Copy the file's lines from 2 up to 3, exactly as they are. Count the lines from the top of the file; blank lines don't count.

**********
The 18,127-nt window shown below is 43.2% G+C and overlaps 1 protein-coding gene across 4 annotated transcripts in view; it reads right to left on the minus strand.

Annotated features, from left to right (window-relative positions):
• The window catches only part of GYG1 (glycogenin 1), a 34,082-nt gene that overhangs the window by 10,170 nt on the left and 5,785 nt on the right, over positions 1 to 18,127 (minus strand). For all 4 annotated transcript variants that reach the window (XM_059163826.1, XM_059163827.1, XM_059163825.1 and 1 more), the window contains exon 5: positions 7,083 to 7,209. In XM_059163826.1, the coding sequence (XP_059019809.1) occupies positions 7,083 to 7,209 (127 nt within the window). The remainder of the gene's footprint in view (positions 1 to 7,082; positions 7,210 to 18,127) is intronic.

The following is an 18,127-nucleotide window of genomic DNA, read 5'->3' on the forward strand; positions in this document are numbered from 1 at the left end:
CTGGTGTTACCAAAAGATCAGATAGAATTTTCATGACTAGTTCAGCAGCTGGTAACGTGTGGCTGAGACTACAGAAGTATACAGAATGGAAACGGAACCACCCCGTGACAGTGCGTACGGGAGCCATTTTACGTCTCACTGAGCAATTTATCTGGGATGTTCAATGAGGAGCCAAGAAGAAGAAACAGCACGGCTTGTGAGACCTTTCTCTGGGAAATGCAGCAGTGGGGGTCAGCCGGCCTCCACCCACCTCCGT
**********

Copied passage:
Annotated features, from left to right (window-relative positions):
• The window catches only part of GYG1 (glycogenin 1), a 34,082-nt gene that overhangs the window by 10,170 nt on the left and 5,785 nt on the right, over positions 1 to 18,127 (minus strand). For all 4 annotated transcript variants that reach the window (XM_059163826.1, XM_059163827.1, XM_059163825.1 and 1 more), the window contains exon 5: positions 7,083 to 7,209. In XM_059163826.1, the coding sequence (XP_059019809.1) occupies positions 7,083 to 7,209 (127 nt within the window). The remainder of the gene's footprint in view (positions 1 to 7,082; positions 7,210 to 18,127) is intronic.